The Big Maple Leaf is a set of six $1 million gold coins each weighing 100 kilograms. They were produced by the Royal Canadian Mint in 2007, at their Ottawa facility where the first BML produced remains in storage; as of March 2017, the market value of a single Big Maple Leaf had reached $4 million. On 27 March 2017, one of the coins was stolen from a Berlin museum. A Big Maple Leaf measures 3 centimetres thick and 53 centimetres in diameter and is 999.99/1000 pure. The obverse of the BML shows Queen Elizabeth II as she has appeared on Canadian coinage since 2003, when Susanna Blunt's design became the third iteration of the queen's effigy to appear on coinage. Blunt's design shows the queen without a tiara or crown; the reverse design is senior engraver: Stan Witten. In the early hours of 27 March 2017, a Big Maple Leaf was stolen from the Münzkabinett of the Bode Museum in Berlin, Germany; the cabinet is known for its huge collection of coins – more than 500,000 pieces, among them more than 100,000 Greek and 50,000 Roman ones – though only a tiny fraction of these coins are shown at exhibits.
A spokesman for the Royal Canadian Mint said "...the stolen coin does not belong to the mint. After creating the original, the mint manufactured five more that were sold to interested private individuals." The coin was lent to the Bode Museum in 2010 by private owner Boris Fuchmann, was displayed there until it was stolen. In July 2017, police raids took; the suspects come from a family notorious for organised crime. Berlin Police assume that the coin was damaged during the theft when it was dropped from the train tracks onto the street. Investigators do not expect to find the coin as they found gold dust on seized clothing and a car and suspect the robbers may have melted the coin down. In January 2019, the trial against four suspects began; the two brothers and one cousin belong to a Berlin family of Lebanese origin, they are being tried in a youth court due to their age. The fourth person, a 20-year-old employee of the Bode Museum advised the others on safety measures; the whereabouts of the coin is still unknown.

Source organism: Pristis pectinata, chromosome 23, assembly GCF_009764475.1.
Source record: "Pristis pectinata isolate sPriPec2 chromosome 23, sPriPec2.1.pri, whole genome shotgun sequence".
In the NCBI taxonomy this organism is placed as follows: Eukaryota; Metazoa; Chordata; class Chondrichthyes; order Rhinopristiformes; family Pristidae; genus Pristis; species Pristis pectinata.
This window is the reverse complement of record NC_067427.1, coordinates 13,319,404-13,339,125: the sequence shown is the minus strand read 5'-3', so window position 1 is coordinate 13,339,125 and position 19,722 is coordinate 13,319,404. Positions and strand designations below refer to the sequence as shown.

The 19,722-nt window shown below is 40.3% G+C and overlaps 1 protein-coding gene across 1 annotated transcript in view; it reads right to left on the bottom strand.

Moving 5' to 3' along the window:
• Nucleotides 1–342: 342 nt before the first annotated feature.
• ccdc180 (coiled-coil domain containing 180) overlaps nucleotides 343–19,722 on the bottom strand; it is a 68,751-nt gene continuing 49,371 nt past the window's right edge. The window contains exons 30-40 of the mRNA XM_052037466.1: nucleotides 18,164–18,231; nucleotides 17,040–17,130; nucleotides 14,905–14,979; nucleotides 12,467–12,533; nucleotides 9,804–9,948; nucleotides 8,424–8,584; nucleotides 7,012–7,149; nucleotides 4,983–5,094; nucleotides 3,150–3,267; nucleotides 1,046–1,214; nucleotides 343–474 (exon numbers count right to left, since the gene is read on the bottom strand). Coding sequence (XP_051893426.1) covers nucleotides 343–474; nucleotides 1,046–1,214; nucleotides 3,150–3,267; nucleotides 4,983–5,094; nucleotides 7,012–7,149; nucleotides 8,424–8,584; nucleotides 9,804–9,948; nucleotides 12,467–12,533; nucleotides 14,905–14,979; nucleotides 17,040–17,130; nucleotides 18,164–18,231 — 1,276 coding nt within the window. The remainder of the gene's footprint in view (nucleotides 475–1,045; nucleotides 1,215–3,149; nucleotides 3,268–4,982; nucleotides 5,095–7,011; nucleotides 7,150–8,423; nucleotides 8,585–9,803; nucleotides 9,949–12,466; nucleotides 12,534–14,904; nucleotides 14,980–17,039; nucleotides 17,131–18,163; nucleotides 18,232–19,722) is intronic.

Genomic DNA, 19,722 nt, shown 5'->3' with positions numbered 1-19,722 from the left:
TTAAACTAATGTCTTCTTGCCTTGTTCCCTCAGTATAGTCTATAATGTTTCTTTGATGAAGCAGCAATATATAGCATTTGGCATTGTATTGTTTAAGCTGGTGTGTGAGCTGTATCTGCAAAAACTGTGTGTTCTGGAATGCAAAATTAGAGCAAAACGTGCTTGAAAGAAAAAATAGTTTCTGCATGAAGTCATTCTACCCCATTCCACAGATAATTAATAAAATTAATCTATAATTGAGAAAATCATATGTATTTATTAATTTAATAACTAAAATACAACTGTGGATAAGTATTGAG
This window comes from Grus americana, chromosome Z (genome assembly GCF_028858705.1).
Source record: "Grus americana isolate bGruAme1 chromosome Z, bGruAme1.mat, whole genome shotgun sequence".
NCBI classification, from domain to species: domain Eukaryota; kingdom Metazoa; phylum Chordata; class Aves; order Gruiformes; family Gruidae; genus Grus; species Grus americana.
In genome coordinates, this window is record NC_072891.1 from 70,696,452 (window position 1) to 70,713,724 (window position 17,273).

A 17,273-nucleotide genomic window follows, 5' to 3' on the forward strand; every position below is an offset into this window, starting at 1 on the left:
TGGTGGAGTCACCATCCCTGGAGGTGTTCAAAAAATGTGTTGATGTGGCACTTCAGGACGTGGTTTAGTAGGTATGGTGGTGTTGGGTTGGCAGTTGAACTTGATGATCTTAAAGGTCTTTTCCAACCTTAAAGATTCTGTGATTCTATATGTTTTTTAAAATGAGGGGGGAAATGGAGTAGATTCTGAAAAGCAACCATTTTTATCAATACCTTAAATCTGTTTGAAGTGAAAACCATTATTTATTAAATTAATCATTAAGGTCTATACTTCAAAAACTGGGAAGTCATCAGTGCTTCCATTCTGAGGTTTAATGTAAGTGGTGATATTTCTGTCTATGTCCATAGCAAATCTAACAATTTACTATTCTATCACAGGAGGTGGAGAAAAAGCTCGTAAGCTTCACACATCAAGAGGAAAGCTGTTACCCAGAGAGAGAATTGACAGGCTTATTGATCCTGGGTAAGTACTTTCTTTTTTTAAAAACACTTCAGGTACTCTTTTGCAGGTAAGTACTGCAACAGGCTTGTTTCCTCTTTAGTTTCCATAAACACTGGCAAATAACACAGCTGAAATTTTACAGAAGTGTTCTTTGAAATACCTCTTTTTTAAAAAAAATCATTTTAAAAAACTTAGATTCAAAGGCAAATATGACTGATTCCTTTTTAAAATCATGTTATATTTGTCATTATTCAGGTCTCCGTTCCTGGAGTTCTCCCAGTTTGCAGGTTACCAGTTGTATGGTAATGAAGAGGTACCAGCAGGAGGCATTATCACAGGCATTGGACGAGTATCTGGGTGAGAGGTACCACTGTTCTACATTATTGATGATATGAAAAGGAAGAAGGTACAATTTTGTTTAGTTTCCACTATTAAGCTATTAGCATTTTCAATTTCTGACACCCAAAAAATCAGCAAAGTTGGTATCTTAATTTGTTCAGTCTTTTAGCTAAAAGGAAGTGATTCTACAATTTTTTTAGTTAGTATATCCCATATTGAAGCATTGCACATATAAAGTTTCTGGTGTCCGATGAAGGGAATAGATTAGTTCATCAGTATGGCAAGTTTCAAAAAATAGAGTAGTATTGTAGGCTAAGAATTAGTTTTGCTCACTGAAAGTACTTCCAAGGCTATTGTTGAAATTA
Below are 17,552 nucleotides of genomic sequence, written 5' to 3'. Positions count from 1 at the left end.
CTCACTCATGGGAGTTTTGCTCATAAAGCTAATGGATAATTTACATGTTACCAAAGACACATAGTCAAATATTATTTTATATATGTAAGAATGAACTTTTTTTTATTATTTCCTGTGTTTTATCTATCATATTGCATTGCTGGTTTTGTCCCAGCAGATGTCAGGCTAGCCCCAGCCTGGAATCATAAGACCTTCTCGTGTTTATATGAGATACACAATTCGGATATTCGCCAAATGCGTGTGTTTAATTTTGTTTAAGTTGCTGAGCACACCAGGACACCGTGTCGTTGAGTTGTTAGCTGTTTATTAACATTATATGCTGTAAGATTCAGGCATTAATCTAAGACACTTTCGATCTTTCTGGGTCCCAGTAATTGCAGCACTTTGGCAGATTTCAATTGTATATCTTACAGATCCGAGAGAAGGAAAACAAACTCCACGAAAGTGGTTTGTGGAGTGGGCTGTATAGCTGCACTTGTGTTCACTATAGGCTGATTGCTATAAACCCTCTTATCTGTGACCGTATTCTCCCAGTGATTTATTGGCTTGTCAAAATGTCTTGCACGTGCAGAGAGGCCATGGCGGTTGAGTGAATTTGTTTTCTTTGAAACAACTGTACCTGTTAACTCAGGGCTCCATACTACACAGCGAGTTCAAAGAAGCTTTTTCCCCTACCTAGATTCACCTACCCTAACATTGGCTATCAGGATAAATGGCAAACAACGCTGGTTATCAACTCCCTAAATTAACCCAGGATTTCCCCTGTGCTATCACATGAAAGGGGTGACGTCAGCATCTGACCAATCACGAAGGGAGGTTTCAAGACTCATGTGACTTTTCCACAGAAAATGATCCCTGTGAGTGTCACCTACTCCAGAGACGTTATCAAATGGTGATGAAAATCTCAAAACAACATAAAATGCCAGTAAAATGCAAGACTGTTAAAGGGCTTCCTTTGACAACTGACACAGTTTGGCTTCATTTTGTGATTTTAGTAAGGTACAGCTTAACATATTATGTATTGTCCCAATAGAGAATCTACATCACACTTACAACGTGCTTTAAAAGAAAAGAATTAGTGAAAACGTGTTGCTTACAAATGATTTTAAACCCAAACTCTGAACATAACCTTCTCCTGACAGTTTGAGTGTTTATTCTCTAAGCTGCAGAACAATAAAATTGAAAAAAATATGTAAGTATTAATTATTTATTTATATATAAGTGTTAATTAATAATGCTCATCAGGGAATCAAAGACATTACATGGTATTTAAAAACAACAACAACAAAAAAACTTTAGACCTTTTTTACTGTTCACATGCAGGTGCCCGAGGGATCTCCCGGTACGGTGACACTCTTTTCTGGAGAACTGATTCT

Saint Ténénan is one of the mythical Breton saints of Armorica. They are not recognized by the Roman Catholic Church, he is known as Tudogilus, as the father of Saint Majan and a girl named Tudona. Records suggest Saint Ténénan and Saint Tudon immigrated to Brittany at the same time, frequented the same places and therefore may be one individual; the life of Ténénan is so poorly known that Albert Le Grand wrote that at least three saints may have been confused: the first, of Irish origin lived in the fifth century as a contemporary of Saint Patrick, the patron saint of Ireland. Ténénan or Tinidor was born in the parish of Vallis Æquorea. According to Albert Le Grand, he was the nephew of Saint Jaoua; as a teenager, he was so handsome. Desiring to flee worldliness and having decided "to keep his virginity, he prayed, begging the Divine Majesty to make him so ugly and so deformed that no one would want him any more, promising, in return, to keep perpetual chastity, if God did him this favor, it was granted, in a moment the whole surface of his body was covered with leprosy, so that he horrified all who looked upon him."
Ténénan entered. An angel appeared to him. Under the protection of the lord of the place, he founded a small town eponymously called lann Tinidor to become Landerneau. In 615, on the death of Saint Goulven, bishop of Leon, Tenenan was elected to replace him and deputies went to Ploubennec to bring him the news. Tenenan answered them "that he felt his shoulders too weak to bear a burden so heavy," but yielding to their petitions accepted, he was consecrated bishop in the cathedral of Dol by Saint Guennou1. After serving as bishop of Leon, Ténénan died on July 16, 635, was buried in his cathedral. According to Dom Lobineau, only one relic of the saint remained in the early eighteenth century, in the church of Trégarantec, under the name of St. Ternoc. Saint Ténénan is sometimes confused with Saint Arnoc and some historians believe that he is in fact the same saint. Vita S. Tenenani, cited in: Albert Le Grand, Les vies des saints de la Bretagne Armorique: ensemble un ample catalogue chronologique et historique des evesques d'icelle... et le catalogue de la pluspart des abbés, blazons de leurs armes et autres curieuses recherches...
J. Salaün, Quimper
The Yingwuzhou Yangtze River Bridge is a bridge carrying the southern section of the Second Ring Road over the Yangtze River in Wuhan, Hubei Province, China. It is one of the longest suspension bridges in the world with two consecutive 850 m spans; the bridge cost 3.08 billion yuan to build and opened on December 28, 2014. Yingwuzhou means "parrot island," a famous island, mentioned many times in Tang dynasty poems, but has now been part of Hanyang due to the redirection of the river. Bridges and tunnels across the Yangtze River List of longest suspension bridge spans List of largest bridges in China